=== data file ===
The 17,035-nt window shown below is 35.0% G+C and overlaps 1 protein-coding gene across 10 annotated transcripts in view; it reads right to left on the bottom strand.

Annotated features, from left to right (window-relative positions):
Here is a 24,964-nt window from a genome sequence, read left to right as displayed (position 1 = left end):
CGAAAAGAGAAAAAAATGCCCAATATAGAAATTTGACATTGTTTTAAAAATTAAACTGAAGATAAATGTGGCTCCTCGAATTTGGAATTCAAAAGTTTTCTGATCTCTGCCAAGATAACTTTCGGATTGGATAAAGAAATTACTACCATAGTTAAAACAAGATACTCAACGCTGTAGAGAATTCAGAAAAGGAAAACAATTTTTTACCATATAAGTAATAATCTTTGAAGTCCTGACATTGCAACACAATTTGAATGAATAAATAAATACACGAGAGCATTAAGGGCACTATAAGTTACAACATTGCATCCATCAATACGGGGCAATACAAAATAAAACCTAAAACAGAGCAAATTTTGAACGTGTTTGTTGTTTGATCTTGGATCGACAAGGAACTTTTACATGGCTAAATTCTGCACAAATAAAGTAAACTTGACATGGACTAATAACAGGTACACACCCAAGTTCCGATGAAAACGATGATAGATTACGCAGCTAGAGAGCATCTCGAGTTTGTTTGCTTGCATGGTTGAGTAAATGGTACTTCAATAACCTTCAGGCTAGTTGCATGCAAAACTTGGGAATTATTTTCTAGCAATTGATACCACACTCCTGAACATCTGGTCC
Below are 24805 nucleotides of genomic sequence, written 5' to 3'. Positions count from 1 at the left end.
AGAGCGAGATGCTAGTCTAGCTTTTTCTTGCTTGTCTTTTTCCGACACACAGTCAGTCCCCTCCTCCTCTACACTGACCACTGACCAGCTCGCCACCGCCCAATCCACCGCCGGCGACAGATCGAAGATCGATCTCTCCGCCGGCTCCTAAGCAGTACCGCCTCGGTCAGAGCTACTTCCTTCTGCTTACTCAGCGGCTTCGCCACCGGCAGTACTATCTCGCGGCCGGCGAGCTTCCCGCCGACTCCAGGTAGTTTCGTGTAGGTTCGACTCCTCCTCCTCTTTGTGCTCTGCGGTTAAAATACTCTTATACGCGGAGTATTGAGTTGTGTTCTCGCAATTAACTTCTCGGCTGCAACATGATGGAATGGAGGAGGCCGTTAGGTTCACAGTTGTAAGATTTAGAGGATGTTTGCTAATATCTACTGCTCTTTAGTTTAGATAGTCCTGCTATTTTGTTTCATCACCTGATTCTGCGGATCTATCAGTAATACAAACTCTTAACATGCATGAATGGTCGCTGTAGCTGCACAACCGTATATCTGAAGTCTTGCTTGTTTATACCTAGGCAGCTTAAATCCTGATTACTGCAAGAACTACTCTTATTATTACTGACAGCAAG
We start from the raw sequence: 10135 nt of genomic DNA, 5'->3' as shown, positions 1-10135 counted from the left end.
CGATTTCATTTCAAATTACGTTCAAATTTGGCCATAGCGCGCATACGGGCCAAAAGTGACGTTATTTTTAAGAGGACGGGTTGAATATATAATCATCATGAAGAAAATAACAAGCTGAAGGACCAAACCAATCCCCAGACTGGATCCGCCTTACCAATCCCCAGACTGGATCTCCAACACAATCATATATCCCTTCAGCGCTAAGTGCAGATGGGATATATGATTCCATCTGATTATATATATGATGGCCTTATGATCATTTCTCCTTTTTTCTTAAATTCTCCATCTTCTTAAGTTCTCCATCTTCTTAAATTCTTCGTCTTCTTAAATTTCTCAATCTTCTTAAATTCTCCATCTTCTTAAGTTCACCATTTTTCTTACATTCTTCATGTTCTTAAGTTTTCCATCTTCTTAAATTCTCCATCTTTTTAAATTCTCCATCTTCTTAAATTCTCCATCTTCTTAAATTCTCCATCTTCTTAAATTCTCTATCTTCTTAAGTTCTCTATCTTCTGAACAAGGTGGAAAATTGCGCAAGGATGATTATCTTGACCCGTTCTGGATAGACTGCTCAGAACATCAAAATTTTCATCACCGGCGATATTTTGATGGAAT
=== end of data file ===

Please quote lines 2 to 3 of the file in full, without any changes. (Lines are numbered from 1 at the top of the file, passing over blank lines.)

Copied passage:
Annotated features, from left to right (window-relative positions):
Here is a 24,964-nt window from a genome sequence, read left to right as displayed (position 1 = left end):